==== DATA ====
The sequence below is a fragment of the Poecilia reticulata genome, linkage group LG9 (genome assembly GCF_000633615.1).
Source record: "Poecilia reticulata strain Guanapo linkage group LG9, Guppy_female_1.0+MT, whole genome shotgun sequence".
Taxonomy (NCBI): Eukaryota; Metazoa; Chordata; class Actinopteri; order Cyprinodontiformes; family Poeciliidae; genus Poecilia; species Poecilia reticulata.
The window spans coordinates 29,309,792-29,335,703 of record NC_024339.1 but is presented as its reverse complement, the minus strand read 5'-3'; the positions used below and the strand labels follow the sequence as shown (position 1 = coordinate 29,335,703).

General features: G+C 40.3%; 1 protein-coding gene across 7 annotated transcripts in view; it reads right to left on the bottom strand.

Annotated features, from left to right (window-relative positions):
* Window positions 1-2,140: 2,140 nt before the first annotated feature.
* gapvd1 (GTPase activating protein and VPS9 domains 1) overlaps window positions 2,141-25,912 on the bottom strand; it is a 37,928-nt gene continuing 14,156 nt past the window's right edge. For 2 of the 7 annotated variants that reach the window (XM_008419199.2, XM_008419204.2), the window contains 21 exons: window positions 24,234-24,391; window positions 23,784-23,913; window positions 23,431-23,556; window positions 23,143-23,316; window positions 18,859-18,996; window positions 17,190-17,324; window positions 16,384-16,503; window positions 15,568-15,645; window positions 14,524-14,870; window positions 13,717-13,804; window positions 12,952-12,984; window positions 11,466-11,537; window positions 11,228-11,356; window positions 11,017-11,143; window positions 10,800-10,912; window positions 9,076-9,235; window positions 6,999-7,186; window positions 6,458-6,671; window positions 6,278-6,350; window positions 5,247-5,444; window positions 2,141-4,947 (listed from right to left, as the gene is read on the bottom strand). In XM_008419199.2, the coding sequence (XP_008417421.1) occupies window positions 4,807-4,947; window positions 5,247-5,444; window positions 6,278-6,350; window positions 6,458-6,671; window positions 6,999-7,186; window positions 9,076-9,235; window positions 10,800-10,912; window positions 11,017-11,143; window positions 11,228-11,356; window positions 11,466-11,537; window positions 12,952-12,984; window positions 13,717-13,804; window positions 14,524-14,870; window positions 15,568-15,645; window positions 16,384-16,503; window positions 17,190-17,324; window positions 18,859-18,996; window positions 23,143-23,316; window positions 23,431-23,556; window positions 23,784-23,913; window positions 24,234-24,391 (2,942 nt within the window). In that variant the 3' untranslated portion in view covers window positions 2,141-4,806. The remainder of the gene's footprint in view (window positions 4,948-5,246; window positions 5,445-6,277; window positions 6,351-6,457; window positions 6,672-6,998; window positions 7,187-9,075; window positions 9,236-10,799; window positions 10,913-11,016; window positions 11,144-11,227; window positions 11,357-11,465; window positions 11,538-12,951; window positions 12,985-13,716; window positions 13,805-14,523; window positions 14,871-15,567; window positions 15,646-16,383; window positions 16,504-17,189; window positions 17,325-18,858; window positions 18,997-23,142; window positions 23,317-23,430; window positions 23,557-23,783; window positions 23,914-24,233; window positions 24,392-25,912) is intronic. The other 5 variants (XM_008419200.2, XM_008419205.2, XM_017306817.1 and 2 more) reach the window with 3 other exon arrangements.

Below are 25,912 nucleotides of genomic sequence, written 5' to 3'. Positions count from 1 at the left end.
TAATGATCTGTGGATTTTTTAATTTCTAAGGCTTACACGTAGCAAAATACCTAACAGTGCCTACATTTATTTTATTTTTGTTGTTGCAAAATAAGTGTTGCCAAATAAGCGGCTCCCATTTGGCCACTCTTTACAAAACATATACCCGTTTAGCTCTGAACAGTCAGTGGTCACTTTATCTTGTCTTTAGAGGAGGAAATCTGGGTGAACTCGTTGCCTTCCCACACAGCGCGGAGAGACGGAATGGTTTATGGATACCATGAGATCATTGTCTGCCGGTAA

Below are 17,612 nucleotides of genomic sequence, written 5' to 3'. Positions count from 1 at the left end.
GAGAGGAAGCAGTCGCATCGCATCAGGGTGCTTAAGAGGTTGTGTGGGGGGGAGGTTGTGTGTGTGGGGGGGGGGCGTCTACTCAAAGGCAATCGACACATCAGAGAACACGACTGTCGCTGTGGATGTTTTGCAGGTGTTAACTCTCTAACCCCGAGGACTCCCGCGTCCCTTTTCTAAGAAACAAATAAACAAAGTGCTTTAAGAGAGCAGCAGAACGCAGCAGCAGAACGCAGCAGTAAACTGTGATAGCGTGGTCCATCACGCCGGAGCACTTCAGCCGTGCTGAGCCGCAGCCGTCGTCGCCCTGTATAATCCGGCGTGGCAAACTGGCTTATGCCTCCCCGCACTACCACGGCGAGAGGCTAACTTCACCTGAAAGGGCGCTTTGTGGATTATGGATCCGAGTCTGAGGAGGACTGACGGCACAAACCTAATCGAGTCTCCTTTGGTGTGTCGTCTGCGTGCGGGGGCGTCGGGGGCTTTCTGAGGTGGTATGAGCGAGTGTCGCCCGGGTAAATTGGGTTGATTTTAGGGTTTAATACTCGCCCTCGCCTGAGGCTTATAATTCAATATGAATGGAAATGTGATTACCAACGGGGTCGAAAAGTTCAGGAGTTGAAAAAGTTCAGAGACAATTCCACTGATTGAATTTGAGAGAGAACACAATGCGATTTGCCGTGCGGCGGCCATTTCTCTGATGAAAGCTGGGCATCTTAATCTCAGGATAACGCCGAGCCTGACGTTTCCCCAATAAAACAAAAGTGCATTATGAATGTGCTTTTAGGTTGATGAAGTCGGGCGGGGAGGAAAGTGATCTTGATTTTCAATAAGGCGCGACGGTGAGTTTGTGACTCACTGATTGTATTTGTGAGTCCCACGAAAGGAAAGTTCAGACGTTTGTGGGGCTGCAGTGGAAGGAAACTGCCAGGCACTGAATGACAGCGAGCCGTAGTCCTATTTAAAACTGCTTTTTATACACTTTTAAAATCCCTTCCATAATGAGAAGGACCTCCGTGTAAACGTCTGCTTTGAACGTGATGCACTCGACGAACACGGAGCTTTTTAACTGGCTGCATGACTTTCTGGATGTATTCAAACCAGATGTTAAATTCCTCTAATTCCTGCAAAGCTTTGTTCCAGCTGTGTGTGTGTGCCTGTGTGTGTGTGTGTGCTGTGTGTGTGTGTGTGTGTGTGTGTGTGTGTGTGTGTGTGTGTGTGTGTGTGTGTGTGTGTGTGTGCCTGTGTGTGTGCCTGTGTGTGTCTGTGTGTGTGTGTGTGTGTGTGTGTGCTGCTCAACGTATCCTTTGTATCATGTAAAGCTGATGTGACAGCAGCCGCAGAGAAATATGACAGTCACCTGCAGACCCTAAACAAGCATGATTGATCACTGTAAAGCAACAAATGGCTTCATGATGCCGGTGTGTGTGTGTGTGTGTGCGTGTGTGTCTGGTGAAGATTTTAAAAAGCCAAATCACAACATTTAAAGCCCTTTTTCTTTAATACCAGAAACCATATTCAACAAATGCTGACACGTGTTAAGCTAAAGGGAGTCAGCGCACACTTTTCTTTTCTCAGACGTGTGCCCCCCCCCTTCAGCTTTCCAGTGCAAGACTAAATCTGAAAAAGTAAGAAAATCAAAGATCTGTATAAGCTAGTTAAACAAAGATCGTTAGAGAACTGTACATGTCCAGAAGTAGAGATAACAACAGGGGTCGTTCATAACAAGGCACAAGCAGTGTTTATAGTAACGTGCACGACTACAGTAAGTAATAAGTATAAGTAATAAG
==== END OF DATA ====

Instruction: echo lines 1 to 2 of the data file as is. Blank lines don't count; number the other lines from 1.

The sequence below is a fragment of the Poecilia reticulata genome, linkage group LG9 (genome assembly GCF_000633615.1).
Source record: "Poecilia reticulata strain Guanapo linkage group LG9, Guppy_female_1.0+MT, whole genome shotgun sequence".